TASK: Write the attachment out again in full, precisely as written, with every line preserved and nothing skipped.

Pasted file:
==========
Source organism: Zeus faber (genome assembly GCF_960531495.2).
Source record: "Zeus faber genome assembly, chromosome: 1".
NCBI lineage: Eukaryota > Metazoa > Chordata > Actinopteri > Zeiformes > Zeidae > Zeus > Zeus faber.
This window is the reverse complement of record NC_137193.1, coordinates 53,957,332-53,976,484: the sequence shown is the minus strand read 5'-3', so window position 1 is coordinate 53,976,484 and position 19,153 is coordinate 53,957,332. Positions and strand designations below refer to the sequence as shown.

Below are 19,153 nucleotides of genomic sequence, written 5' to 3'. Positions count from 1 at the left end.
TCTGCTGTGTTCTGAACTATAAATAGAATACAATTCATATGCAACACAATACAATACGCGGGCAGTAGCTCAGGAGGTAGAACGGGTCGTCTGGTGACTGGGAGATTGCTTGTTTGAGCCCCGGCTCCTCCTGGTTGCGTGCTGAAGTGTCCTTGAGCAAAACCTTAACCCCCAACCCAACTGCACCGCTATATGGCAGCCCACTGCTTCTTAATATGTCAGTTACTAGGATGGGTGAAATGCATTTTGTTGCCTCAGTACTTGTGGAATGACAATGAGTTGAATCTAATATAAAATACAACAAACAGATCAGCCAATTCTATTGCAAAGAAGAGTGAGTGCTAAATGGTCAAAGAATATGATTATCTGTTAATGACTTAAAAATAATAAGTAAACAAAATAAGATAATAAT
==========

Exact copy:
Source organism: Zeus faber (genome assembly GCF_960531495.2).
Source record: "Zeus faber genome assembly, chromosome: 1".
NCBI lineage: Eukaryota > Metazoa > Chordata > Actinopteri > Zeiformes > Zeidae > Zeus > Zeus faber.
This window is the reverse complement of record NC_137193.1, coordinates 53,957,332-53,976,484: the sequence shown is the minus strand read 5'-3', so window position 1 is coordinate 53,976,484 and position 19,153 is coordinate 53,957,332. Positions and strand designations below refer to the sequence as shown.

Below are 19,153 nucleotides of genomic sequence, written 5' to 3'. Positions count from 1 at the left end.
TCTGCTGTGTTCTGAACTATAAATAGAATACAATTCATATGCAACACAATACAATACGCGGGCAGTAGCTCAGGAGGTAGAACGGGTCGTCTGGTGACTGGGAGATTGCTTGTTTGAGCCCCGGCTCCTCCTGGTTGCGTGCTGAAGTGTCCTTGAGCAAAACCTTAACCCCCAACCCAACTGCACCGCTATATGGCAGCCCACTGCTTCTTAATATGTCAGTTACTAGGATGGGTGAAATGCATTTTGTTGCCTCAGTACTTGTGGAATGACAATGAGTTGAATCTAATATAAAATACAACAAACAGATCAGCCAATTCTATTGCAAAGAAGAGTGAGTGCTAAATGGTCAAAGAATATGATTATCTGTTAATGACTTAAAAATAATAAGTAAACAAAATAAGATAATAAT